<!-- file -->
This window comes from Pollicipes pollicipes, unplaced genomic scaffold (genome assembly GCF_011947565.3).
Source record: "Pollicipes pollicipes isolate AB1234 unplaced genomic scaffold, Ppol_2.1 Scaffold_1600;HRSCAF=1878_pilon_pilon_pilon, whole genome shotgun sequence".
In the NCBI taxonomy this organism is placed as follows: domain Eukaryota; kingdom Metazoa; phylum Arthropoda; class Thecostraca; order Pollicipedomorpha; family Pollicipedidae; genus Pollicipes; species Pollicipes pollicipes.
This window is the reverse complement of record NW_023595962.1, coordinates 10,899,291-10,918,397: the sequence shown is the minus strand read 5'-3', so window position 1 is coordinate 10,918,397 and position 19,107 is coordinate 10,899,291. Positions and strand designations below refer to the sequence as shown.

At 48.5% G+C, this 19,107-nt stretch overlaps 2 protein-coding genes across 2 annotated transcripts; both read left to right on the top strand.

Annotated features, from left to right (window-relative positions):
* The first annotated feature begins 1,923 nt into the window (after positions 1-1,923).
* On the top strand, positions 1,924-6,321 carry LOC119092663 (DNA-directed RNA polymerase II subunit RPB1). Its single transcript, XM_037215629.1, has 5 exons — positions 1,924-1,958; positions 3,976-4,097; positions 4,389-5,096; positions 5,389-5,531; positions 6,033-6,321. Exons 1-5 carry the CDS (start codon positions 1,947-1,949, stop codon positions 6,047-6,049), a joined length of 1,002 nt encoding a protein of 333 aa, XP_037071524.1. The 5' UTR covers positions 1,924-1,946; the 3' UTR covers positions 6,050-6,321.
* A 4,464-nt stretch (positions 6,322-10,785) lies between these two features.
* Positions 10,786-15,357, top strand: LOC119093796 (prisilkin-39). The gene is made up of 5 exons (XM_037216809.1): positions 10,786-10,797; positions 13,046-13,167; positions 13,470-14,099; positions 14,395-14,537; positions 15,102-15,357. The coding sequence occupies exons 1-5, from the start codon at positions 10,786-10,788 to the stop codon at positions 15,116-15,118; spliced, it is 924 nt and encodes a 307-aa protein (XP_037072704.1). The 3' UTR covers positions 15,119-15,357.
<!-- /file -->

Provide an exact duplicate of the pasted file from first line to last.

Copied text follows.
This window comes from Pollicipes pollicipes, unplaced genomic scaffold (genome assembly GCF_011947565.3).
Source record: "Pollicipes pollicipes isolate AB1234 unplaced genomic scaffold, Ppol_2.1 Scaffold_1600;HRSCAF=1878_pilon_pilon_pilon, whole genome shotgun sequence".
In the NCBI taxonomy this organism is placed as follows: domain Eukaryota; kingdom Metazoa; phylum Arthropoda; class Thecostraca; order Pollicipedomorpha; family Pollicipedidae; genus Pollicipes; species Pollicipes pollicipes.
This window is the reverse complement of record NW_023595962.1, coordinates 10,899,291-10,918,397: the sequence shown is the minus strand read 5'-3', so window position 1 is coordinate 10,918,397 and position 19,107 is coordinate 10,899,291. Positions and strand designations below refer to the sequence as shown.

At 48.5% G+C, this 19,107-nt stretch overlaps 2 protein-coding genes across 2 annotated transcripts; both read left to right on the top strand.

Annotated features, from left to right (window-relative positions):
* The first annotated feature begins 1,923 nt into the window (after positions 1-1,923).
* On the top strand, positions 1,924-6,321 carry LOC119092663 (DNA-directed RNA polymerase II subunit RPB1). Its single transcript, XM_037215629.1, has 5 exons — positions 1,924-1,958; positions 3,976-4,097; positions 4,389-5,096; positions 5,389-5,531; positions 6,033-6,321. Exons 1-5 carry the CDS (start codon positions 1,947-1,949, stop codon positions 6,047-6,049), a joined length of 1,002 nt encoding a protein of 333 aa, XP_037071524.1. The 5' UTR covers positions 1,924-1,946; the 3' UTR covers positions 6,050-6,321.
* A 4,464-nt stretch (positions 6,322-10,785) lies between these two features.
* Positions 10,786-15,357, top strand: LOC119093796 (prisilkin-39). The gene is made up of 5 exons (XM_037216809.1): positions 10,786-10,797; positions 13,046-13,167; positions 13,470-14,099; positions 14,395-14,537; positions 15,102-15,357. The coding sequence occupies exons 1-5, from the start codon at positions 10,786-10,788 to the stop codon at positions 15,116-15,118; spliced, it is 924 nt and encodes a 307-aa protein (XP_037072704.1). The 3' UTR covers positions 15,119-15,357.